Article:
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2020
Friday, April 24th

Character Strengths across Cultures: Examining Virtue Differences in Kenyan and American Samples

Emma C. Harris, Winthrop University

Understanding the development and progression of human character strengths has a direct association with human flourishment and happiness on an individualistic scale. Research suggests that sociocultural factors are more influential to the measure of strength characteristics than biological factors. This research strives to understand any similarities or modifications made to character strengths across cultures by examining an American sample (Winthrop University) and a Kenyan sample (Strathmore University). It is hypothesized that the strength virtues of wisdom, humanity, and justice will be more prevalent in Americans, whereas strength virtues of courage, transcendence, and temperance will be more prevalent in Kenyans. This research further hypothesizes that Americans will feel more overall life satisfaction. A major implication for this research is that existing international and cross-cultural studies do not explore VIA-IS character strengths. A deeper understanding of strength behaviors will inform social efforts directed towards the optimization of characteristics with the biggest positive social influence.

Determining Pronunciation of /p/ and /r/ in Spanish 101 Students Using Spanish Tongue Twisters (Trabalenguas)

Olivia Greathouse, Winthrop University

Previous research shows that tongue-twisters can improve pronunciation in second-language learners. This experiment explores the pronunciation of /r/ and /p/ from participants in two Spanish 101 classes at a small, public, four-year university. One class participated in weekly tongue-twister practice sessions for eight weeks, where the professor read a tongue twister, the participants repeated the tongue-twister, and then practiced on their own or with a partner. The second class was used as a control group and no pronunciation practice was provided. Sound analyses were conducted post-experiment to determine if pronunciation improved when using tongue-twisters in the classroom. Additionally, a pre-experiment survey provided information on participants’ motivations in improving Spanish pronunciation, which allowed for correlations to inform researchers on the non-linguistic factors that may have aided in pronunciation improvement.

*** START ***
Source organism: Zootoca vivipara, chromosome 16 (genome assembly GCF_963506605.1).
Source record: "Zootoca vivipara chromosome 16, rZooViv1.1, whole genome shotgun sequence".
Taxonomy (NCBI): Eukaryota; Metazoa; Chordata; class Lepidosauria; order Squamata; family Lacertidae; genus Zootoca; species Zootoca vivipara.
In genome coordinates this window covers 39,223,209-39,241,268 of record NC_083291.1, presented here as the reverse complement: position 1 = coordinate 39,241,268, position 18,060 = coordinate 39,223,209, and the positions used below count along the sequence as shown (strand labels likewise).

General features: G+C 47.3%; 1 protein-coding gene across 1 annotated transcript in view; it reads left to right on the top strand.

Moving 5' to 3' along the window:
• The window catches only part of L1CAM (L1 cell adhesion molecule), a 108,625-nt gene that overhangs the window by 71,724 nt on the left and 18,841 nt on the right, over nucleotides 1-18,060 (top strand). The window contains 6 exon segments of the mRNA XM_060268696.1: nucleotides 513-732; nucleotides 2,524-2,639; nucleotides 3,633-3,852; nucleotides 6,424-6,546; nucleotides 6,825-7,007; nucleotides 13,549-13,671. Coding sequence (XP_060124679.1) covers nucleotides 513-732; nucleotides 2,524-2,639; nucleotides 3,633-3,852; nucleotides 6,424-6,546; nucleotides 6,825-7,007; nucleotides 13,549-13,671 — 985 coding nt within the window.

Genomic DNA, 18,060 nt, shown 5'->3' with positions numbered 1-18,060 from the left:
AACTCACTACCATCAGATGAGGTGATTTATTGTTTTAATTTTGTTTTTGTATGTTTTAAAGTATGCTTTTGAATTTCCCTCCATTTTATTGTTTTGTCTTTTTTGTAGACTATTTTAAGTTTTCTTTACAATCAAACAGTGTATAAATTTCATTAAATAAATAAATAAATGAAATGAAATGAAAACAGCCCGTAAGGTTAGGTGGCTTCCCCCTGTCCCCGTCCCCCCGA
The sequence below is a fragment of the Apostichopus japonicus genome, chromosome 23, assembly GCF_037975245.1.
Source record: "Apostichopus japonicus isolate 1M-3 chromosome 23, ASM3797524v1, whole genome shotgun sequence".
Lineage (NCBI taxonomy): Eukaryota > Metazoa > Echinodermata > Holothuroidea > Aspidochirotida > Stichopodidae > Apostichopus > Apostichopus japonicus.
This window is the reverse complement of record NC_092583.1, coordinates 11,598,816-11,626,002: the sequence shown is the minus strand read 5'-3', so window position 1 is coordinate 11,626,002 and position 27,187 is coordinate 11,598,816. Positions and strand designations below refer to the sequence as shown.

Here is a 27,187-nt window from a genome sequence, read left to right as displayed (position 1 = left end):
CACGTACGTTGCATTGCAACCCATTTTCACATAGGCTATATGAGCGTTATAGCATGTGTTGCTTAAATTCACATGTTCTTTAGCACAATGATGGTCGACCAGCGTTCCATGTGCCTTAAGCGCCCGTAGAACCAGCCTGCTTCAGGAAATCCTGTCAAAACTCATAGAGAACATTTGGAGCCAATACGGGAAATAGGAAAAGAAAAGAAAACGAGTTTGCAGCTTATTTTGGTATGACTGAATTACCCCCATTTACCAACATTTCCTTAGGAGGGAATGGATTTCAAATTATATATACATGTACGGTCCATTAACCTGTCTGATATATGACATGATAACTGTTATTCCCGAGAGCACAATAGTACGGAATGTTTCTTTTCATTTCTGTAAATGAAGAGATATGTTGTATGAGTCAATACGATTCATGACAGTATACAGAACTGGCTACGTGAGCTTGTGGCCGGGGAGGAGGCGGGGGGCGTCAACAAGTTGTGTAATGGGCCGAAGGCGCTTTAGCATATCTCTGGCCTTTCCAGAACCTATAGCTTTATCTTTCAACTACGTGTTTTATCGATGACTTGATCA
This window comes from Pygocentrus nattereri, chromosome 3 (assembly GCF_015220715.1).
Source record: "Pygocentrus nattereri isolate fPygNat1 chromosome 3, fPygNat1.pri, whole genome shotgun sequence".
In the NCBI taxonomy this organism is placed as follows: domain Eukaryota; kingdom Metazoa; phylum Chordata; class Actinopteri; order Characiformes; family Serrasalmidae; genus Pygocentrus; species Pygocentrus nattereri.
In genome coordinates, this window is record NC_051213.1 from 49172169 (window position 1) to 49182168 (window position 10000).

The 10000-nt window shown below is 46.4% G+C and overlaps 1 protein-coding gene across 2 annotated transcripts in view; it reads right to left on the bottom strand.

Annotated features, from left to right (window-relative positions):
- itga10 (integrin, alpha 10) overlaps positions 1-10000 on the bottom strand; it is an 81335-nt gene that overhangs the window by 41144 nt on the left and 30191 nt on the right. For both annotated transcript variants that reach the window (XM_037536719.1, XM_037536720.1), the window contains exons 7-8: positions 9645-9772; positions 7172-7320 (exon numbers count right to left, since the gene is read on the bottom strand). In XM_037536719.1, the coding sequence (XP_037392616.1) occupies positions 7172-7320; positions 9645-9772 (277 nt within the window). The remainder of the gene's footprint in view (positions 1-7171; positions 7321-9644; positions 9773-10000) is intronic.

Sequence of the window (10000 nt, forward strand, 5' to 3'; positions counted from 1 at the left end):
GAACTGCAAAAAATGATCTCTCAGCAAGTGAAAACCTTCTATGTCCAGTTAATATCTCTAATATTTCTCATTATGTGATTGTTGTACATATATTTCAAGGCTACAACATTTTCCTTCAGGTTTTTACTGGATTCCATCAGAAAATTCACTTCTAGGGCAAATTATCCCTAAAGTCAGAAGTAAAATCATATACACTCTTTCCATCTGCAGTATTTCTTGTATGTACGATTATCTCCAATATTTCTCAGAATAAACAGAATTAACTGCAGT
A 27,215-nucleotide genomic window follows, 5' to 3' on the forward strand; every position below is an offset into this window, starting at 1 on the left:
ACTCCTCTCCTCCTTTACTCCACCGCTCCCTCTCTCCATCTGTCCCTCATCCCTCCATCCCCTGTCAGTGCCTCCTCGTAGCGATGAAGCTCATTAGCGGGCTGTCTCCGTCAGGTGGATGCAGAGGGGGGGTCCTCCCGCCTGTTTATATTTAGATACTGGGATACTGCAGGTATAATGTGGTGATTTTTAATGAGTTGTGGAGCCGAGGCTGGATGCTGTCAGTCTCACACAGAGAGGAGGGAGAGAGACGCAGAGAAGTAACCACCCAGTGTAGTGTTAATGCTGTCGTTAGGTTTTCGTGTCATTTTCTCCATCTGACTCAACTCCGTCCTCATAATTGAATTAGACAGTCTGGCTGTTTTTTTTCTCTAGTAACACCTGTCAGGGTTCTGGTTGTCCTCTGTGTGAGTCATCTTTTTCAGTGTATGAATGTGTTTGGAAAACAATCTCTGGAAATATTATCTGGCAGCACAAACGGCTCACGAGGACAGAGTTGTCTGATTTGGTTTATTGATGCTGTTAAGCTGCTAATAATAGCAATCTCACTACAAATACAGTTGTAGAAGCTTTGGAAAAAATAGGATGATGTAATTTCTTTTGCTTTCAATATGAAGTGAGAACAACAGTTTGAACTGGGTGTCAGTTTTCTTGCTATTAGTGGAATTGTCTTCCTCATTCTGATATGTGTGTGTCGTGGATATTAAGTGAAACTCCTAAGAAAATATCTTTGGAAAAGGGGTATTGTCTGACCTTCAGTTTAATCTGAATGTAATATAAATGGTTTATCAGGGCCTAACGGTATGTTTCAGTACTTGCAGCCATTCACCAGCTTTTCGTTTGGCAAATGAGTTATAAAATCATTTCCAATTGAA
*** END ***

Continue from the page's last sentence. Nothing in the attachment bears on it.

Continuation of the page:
Perceptions of Femininity and Body Image in French Culture

Sarah Golzari, Winthrop University

For decades, French fashion and beauty have been idealized by women around the world– particularly Americans– as an emblem of femininity. Countless magazine articles and books attempt to provide detailed instructions on how to achieve that seemingly effortless, feminine French look. But how much effort goes into achieving such a look? And what happens when French women don’t adhere to these strict yet unspoken cultural standards of beauty? Reconciling the gap between feminism and femininity, particularly in a culture riddled with stereotypes dictating how women should look and behave, is a daunting task. This research discusses cultural differences in the definition and expression of beauty in French and American culture. It explores influential factors in the development of culturally constructed female body image ideals, as well as differences in individuals' perceptions of body image with regard to fashion, the media, and socially perpetuated body standards in French culture.